Boosting (The Non-Wiki Version)

Intro to Boosting

Boosting is a simple concept which coincidentally prides itself¬†on simplicity. The idea can be found in looking at the very root principle of artificial intelligence itself – that is, a machine learning to make accurate predictions based on past observations. Boosting follows this exact concept. By implementing several “weak” or “base” learners (which are basically just very simplistic observations made by the machine), the machine is able to better carry out its function. When fully put to good use, boosting using several of these weak learners can actually be in effect more efficient than implementing a single “strong” learner – a more complex set of instructions that helps the computer “learn” how to better itself in a similar way but is much more thorough than any weak learner could ever be.

However boosting is probably best described through use of an example, and the most recent, relatable, convenient and ¬†original one I could use would be facebook’s chatting software. The last large-scale update facebook made (or at least the recent one I cared about most) was a revamping of their newsfeed display as well as their chatting software. I didn’t really appreciate the fact that friends no longer had their picture display (with which I would usually identify someone immediately), but what struck me as interesting was the fact that friends most frequently conversed with(and their pictures) were displayed on the left side of the screen in a sort of box-square-like structure. This to me is a perfect example of boosting. Based on the number of lines, words, or times (or any combination of these three things) you have conversed with someone relative to the other people that are online, certain people have priority in the order in which they are displayed in this box. The number of lines, words, or instances of conversation would all be weak learners that stack up over time to create a value that would help facebook to determine who currently on the site is actually your most-preferred person to converse with. This in turn makes it much easier to find friends you actually want to talk to, as opposed to the other 500 people you added just for the sake of boredom.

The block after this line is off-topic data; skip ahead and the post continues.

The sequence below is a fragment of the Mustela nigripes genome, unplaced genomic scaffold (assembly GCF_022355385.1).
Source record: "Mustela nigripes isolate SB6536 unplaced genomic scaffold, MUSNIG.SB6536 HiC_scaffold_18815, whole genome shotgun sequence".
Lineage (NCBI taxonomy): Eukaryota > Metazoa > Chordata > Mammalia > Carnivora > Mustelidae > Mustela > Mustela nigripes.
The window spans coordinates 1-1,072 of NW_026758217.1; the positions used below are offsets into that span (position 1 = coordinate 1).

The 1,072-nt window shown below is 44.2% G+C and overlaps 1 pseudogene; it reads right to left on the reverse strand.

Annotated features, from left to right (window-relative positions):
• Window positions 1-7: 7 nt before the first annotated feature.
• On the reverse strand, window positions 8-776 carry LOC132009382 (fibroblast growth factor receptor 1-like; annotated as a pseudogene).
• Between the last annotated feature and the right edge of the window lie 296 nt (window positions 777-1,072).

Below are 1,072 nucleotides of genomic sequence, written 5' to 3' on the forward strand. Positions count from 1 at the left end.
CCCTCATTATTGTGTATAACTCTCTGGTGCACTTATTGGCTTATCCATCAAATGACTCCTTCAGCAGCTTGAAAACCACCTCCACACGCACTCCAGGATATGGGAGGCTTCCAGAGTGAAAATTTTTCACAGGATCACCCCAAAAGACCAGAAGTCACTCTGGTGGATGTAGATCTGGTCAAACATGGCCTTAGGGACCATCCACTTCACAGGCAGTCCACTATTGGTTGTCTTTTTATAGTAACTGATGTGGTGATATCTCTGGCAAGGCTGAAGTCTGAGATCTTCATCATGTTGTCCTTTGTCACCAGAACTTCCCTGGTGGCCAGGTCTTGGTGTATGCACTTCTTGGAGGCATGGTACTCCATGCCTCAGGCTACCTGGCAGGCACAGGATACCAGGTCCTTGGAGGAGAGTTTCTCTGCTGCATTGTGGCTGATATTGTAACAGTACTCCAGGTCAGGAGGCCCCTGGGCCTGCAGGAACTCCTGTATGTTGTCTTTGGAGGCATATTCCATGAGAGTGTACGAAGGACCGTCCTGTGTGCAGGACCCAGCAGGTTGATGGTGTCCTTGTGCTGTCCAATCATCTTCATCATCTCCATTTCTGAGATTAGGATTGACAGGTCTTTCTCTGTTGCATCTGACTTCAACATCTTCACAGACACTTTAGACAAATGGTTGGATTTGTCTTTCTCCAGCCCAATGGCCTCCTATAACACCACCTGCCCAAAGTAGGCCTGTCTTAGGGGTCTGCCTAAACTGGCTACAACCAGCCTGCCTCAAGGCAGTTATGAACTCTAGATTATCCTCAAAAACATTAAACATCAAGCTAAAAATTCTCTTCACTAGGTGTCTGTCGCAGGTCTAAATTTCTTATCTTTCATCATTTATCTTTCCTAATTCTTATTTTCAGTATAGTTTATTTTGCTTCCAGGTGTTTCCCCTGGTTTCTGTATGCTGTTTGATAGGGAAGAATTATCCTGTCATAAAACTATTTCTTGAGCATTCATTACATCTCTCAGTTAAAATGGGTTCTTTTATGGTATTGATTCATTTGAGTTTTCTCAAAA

(I’m not exactly sure if facebook actually implemented boosting, but in theory it is a good example.)

Sorry about the wiki post. I was told it would be fine to take things off wiki and I was not at the lab to actually ask about it.

One response to “Boosting (The Non-Wiki Version)”

  1. Lekan

    This is great. Using wikipedia is fine–recommended even. Just make sure to get an understanding, and write your own synthesis!

    And yes, Facebook’s recommendation can definitely be thought of as boosting in a way.

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